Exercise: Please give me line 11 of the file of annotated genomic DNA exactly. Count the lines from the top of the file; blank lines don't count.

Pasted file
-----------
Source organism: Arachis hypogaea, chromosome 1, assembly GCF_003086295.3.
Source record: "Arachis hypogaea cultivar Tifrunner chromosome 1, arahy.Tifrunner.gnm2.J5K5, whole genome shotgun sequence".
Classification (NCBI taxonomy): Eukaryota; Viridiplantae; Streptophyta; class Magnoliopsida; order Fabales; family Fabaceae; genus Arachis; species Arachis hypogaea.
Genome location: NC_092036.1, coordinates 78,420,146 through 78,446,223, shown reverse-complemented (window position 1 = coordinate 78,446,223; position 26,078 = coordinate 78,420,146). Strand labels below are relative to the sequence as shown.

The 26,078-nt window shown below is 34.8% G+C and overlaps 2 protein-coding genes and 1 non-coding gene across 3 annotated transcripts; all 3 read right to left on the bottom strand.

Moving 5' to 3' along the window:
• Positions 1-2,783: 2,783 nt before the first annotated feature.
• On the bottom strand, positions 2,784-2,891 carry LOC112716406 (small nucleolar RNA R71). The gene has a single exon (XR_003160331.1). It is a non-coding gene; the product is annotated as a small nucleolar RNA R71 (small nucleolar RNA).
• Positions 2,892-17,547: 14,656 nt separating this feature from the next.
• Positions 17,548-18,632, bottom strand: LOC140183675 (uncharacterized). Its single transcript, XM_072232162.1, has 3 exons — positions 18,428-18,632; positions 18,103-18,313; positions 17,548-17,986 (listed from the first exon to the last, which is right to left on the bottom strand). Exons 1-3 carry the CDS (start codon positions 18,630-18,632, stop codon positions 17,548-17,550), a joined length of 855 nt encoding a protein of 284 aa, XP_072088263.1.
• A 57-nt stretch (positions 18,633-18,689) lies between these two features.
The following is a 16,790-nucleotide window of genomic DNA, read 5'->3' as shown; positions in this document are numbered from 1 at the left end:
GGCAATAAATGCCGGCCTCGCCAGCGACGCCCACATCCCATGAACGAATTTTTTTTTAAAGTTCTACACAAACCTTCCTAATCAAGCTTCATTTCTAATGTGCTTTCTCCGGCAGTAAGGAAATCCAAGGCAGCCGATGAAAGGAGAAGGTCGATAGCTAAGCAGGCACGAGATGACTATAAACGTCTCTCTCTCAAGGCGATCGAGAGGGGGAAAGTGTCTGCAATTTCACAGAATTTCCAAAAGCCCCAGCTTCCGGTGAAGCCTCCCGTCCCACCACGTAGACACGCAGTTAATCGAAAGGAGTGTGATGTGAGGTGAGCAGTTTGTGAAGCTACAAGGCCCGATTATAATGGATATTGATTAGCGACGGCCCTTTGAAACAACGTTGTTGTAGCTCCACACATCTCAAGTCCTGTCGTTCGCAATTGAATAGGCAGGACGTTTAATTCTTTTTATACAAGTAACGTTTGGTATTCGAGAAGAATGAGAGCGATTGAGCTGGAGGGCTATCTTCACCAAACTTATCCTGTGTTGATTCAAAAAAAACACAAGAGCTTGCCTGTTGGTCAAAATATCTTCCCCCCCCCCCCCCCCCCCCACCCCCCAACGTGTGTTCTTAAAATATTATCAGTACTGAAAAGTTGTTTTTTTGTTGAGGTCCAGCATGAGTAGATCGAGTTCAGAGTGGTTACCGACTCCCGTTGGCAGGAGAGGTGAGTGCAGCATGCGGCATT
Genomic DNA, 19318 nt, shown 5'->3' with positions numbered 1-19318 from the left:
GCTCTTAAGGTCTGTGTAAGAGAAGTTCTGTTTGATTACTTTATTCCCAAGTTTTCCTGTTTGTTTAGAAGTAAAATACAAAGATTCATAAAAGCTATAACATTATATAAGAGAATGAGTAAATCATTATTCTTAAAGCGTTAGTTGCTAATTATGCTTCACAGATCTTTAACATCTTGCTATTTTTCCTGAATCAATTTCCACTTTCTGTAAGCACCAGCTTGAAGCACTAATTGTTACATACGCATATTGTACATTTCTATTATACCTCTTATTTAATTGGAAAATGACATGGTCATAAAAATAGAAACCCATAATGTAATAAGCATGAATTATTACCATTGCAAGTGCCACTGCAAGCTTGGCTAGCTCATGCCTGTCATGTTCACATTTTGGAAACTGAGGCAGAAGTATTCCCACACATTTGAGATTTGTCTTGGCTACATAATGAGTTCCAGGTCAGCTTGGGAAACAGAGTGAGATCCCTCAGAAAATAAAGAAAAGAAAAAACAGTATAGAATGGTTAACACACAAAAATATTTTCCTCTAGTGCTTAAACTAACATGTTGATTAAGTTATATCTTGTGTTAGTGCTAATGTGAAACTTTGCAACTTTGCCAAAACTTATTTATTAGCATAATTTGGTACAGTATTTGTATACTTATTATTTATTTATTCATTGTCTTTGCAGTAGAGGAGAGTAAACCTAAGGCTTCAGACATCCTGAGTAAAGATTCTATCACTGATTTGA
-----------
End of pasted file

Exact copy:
• A 57-nt stretch (positions 18,633-18,689) lies between these two features.